The boys are having a good time horsing around on the glare ice!
Thompson’s Ice Pond is a miniscule 1-acre body of water located in the town of South Bristol, Lincoln County, Maine (see The Maine Atlas and Gazetteer map 7 C3, but the pond is not shown due to its small size). The pond is situated at the intersection of Route 129, which runs between Damariscotta and South Bristol, and McFarlands Cove Road. I recommend searching Google Maps for “Thompson’s Ice House, South Bristol, Maine” to see its actual location. Note that a depth map is not available. Thompson’s Ice Pond is a small shallow reservoir associated with the Thompson Ice House Harvesting Museum, which is on the National Registry of Historic Places. Plenty of parking space is available next to the pond. Why bother with such a small potato? A review of the 2020 fish stocking report issued by the Maine Department of Inland Fisheries and Wildlife shows that this tiny pond received 250 8” brookies and 50 13” brookies last fall. Do the math. That works out to an astonishing 300 brook trout per acre! Beware that between October 1 and May 31, the pond is reserved exclusively for kids under 16 years old using only two lines per person (click here for more details).
Trickey Pond is a 311-acre body of water located in Naples, Cumberland County, Maine (see The Maine Atlas and Gazetteer map 4 B5). Public access is through a high-quality boat launch located right off Route 114 at the southern end of the pond. Ample parking is available. The pond and I are old acquaintances. I have ice fished it multiple times over the last 25 years (click here and here for recent examples) on account of its high-quality salmon, splake, and smallmouth bass fishery. In fact, I’ve caught my largest landlocked salmon (5.5 pounds) and splake (4.5 pounds) through the ice out of this pond. However, beware that even though the quality of the fish is high, the quantity is extremely low… One definitely has to put in the time to decipher this little gem and earn the right to land a fish.
The blue access sign to Riley Dam is clearly visible from the road
It was so much fun catching lunker smallmouth bass yesterday on the Androscoggin River below the Jay Hydroelectric Power Plant in Jay that I decided I needed another dose of where that drug came from (click here for tips on how to catch these magnificent fighters)! My fishing effort today is on a short stretch of the Androscoggin River flowing just below the Riley Dam Power Plant which sits about one mile upstream of the Verso paper mill in Jay in Franklin County, Maine (see The Maine Atlas and Gazetteer map 19 E5). To reach the public access point, drive north into Jay on Route 4/17 and then turn left on Route 140. Drive for exactly 3.2 miles on this road until you reach the unnamed turn-off to the put-in for Riley Dam. That location is clearly marked by a blue sign next to the road. Plenty of parking is available. Keep in mind that this put-in can only accommodate hand-carried craft as it lacks an actual boat launch.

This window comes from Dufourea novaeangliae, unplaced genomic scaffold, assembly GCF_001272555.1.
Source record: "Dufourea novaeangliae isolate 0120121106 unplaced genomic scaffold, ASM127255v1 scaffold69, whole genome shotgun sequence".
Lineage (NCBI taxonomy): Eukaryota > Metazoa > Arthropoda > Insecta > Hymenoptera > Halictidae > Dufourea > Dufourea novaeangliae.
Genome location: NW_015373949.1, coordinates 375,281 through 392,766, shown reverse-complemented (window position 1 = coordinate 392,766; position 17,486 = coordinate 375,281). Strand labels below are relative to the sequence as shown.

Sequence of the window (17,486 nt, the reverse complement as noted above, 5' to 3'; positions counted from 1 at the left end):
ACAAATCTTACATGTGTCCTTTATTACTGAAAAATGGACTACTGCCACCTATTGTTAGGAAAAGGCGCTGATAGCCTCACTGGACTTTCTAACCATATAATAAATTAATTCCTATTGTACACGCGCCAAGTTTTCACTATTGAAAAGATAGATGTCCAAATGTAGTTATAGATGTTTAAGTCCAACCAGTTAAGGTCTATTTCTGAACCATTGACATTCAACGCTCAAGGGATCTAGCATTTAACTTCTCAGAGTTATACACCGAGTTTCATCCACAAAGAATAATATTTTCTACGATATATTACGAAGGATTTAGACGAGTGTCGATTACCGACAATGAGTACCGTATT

One of the three dams which stretches across the Androscoggin River in Jay.
My attention this afternoon is on the Androscoggin River flowing through Jay in Franklin County, Maine (see The Maine Atlas and Gazetteer map 19 E5). The river between the towns of Rumford in Oxford County (see The Maine Atlas and Gazetteer map 19 E1) and Livermore Falls in Androscoggin County (see The Maine Atlas and Gazetteer map 11 A5) supports a nationally-renown fishery for trophy smallmouth bass (click here for an example). My mission is to place some of those lunker fish in my boat!! Click here for tips on how to catch these magnificent fighters. Continue reading →